Sayer versus the Said

Going back to the previous post, about voicing and authority…

First, in the spirit of this post, this blog is holding GENcon14, an annual semi-annual conference.  Speakers will be chosen from the General Authorities and Auxiliary leaders of Themselves.

Seriously, next week, new voices…

Second:

It would be interesting to have an entire month where the “source” of some statement was forbidden from being tied to what was said.  Maybe November could be, “I don’t care who said it month”?

How many quotes from General Conference would appear little different from daytime tv, or car commercial life-philosophy?  Moreover, what if rather than saying, “Denver Snuffer said…” or “Daymon Smith said…” (if ever that has been said to summon authority!), or “The Lord said…” or “The Book of Mormon said…” instead we were only allowed to say what was said?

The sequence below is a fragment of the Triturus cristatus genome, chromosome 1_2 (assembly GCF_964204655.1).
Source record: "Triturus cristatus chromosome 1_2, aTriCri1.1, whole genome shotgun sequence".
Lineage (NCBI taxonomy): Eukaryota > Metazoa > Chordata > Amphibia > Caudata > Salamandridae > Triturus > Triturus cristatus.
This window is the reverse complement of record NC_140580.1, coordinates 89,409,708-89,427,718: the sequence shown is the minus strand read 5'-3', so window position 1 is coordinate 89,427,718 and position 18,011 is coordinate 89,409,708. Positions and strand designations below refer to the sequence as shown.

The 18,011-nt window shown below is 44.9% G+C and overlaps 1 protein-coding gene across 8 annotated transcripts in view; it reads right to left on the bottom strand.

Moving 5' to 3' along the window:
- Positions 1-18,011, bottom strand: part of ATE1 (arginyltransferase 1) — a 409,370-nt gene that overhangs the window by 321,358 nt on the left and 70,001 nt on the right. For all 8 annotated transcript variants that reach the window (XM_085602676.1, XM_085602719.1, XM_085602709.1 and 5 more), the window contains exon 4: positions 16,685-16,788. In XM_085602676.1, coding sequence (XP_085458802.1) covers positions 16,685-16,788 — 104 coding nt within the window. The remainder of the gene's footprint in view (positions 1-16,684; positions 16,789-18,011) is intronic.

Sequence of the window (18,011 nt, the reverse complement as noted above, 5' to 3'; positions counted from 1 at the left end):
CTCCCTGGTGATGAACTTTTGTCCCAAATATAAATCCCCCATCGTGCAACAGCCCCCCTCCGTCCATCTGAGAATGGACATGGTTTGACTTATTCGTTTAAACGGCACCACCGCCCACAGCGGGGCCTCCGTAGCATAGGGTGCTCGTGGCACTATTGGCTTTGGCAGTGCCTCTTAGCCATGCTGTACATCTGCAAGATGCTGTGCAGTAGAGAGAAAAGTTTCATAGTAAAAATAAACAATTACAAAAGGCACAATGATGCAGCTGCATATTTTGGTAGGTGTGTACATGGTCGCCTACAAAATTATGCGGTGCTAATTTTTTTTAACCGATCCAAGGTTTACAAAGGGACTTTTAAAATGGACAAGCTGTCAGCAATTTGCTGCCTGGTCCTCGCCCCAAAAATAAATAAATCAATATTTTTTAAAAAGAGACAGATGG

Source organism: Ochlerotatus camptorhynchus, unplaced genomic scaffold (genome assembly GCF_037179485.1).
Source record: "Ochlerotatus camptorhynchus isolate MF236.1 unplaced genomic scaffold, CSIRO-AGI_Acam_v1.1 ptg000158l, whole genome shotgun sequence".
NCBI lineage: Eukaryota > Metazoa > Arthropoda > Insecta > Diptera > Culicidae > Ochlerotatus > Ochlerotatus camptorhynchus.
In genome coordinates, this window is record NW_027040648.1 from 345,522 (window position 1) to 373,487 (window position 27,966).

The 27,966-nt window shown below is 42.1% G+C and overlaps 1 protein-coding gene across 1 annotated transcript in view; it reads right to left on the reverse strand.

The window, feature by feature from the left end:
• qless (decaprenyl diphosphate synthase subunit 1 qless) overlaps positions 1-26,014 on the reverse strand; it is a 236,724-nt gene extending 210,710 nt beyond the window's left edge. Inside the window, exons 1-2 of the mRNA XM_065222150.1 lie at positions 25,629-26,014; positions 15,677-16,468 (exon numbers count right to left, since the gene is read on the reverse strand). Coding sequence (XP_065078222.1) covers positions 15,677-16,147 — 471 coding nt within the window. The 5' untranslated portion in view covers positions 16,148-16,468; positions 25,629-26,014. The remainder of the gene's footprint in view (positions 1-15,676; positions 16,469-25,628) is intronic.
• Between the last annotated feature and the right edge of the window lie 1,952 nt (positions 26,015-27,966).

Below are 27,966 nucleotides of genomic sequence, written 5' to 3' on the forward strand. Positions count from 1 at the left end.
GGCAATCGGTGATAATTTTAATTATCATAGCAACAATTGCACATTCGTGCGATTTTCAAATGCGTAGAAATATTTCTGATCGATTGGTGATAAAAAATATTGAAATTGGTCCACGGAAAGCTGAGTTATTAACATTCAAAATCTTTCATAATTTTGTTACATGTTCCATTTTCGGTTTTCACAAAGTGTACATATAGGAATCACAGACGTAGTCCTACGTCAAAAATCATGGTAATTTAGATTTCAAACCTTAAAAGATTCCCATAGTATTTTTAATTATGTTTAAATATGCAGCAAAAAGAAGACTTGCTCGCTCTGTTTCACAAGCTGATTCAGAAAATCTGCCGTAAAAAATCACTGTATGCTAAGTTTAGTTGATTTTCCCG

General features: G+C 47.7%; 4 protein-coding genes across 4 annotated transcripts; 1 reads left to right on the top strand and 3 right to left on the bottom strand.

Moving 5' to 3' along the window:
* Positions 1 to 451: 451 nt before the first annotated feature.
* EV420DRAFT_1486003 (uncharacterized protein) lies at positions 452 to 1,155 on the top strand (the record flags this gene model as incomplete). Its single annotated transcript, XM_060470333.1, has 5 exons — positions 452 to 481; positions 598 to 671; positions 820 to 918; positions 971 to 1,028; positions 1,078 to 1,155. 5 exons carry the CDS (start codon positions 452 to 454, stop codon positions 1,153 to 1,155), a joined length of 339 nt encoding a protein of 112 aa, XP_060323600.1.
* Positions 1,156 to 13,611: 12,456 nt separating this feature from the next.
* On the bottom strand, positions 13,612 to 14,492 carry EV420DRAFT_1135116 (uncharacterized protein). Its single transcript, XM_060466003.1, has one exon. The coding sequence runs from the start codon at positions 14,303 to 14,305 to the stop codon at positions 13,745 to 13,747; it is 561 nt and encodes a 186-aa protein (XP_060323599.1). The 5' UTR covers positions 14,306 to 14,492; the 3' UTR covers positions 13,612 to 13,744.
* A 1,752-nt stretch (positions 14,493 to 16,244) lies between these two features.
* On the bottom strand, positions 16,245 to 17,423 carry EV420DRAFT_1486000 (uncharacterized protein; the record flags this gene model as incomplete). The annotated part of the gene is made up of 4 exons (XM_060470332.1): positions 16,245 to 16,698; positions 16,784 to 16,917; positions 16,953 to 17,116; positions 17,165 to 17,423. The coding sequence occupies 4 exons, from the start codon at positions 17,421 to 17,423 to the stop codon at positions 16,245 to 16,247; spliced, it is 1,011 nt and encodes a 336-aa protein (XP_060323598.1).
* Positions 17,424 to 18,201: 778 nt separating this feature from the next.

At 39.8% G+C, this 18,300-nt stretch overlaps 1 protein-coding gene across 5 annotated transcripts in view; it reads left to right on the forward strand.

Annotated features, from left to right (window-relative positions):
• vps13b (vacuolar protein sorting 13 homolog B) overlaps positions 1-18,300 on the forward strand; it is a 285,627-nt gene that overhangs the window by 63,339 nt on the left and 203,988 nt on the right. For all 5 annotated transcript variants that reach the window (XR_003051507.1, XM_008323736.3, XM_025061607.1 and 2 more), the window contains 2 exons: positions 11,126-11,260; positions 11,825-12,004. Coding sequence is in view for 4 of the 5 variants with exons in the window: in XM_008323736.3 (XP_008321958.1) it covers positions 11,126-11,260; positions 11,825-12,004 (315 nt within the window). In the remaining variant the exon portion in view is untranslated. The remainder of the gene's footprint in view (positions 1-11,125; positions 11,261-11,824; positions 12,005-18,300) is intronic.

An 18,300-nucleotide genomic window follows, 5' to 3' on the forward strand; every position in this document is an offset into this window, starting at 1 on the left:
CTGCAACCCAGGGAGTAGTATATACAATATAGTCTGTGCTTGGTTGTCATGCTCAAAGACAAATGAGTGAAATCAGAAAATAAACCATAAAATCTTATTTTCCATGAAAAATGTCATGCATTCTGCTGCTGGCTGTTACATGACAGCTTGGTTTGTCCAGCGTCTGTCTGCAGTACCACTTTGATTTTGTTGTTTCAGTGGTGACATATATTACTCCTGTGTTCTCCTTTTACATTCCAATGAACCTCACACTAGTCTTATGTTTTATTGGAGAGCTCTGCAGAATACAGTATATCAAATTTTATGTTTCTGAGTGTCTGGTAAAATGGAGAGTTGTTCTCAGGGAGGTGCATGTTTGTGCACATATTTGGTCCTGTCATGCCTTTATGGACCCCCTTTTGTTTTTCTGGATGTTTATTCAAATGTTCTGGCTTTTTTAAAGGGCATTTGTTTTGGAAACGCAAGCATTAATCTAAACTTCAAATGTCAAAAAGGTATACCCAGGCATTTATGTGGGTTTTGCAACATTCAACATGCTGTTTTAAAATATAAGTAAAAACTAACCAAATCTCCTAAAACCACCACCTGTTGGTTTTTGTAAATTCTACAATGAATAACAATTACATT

How would we decide which to believe, or to disbelieve?

As folks believing in unnatural or extraordinary happenings, like the Book of Mormon being a translation of an actual, ancient record of a ruined people, we confront problems that, for instance, atheists no longer worry about: namely, what should I believe, when positivism is not sufficiently explanatory for what I’ve experienced?  Or, what should I disbelieve, given that I cannot set the limits on what is impossible (other than, say, scholastic theological conundrums like God making a boulder He cannot lift, or a married bachelor)?   If we don’t have the refuge of unbelief–proposed to be defined as: a positive believing against some belief we have no reason, logically or rationally, to decide against–how can we decide which track to follow?  A man in a white robe is to guide us?  Or an Iron Rod?  Or…